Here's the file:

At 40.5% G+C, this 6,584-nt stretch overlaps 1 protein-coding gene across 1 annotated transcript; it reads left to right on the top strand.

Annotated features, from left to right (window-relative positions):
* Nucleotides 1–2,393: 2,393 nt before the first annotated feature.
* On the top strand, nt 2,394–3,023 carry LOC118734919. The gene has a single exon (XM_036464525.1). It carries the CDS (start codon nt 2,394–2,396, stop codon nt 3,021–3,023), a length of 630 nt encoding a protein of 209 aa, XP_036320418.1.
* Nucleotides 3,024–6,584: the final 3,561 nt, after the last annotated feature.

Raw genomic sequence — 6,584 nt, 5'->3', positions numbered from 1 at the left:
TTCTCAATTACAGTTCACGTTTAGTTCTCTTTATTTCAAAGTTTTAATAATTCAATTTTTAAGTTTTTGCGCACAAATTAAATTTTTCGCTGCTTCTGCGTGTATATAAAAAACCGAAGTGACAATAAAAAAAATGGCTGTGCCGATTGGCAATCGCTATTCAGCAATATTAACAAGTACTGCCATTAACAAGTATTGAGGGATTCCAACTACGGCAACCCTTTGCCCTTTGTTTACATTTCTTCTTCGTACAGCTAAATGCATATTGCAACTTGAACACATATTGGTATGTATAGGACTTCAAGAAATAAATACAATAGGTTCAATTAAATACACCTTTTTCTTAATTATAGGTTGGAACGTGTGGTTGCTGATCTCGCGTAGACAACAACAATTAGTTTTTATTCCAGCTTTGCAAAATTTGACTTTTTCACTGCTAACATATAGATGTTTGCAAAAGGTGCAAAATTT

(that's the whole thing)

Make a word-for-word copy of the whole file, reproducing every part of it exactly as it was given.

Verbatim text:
At 40.5% G+C, this 6,584-nt stretch overlaps 1 protein-coding gene across 1 annotated transcript; it reads left to right on the top strand.

Annotated features, from left to right (window-relative positions):
* Nucleotides 1–2,393: 2,393 nt before the first annotated feature.
* On the top strand, nt 2,394–3,023 carry LOC118734919. The gene has a single exon (XM_036464525.1). It carries the CDS (start codon nt 2,394–2,396, stop codon nt 3,021–3,023), a length of 630 nt encoding a protein of 209 aa, XP_036320418.1.
* Nucleotides 3,024–6,584: the final 3,561 nt, after the last annotated feature.

Raw genomic sequence — 6,584 nt, 5'->3', positions numbered from 1 at the left:
TTCTCAATTACAGTTCACGTTTAGTTCTCTTTATTTCAAAGTTTTAATAATTCAATTTTTAAGTTTTTGCGCACAAATTAAATTTTTCGCTGCTTCTGCGTGTATATAAAAAACCGAAGTGACAATAAAAAAAATGGCTGTGCCGATTGGCAATCGCTATTCAGCAATATTAACAAGTACTGCCATTAACAAGTATTGAGGGATTCCAACTACGGCAACCCTTTGCCCTTTGTTTACATTTCTTCTTCGTACAGCTAAATGCATATTGCAACTTGAACACATATTGGTATGTATAGGACTTCAAGAAATAAATACAATAGGTTCAATTAAATACACCTTTTTCTTAATTATAGGTTGGAACGTGTGGTTGCTGATCTCGCGTAGACAACAACAATTAGTTTTTATTCCAGCTTTGCAAAATTTGACTTTTTCACTGCTAACATATAGATGTTTGCAAAAGGTGCAAAATTT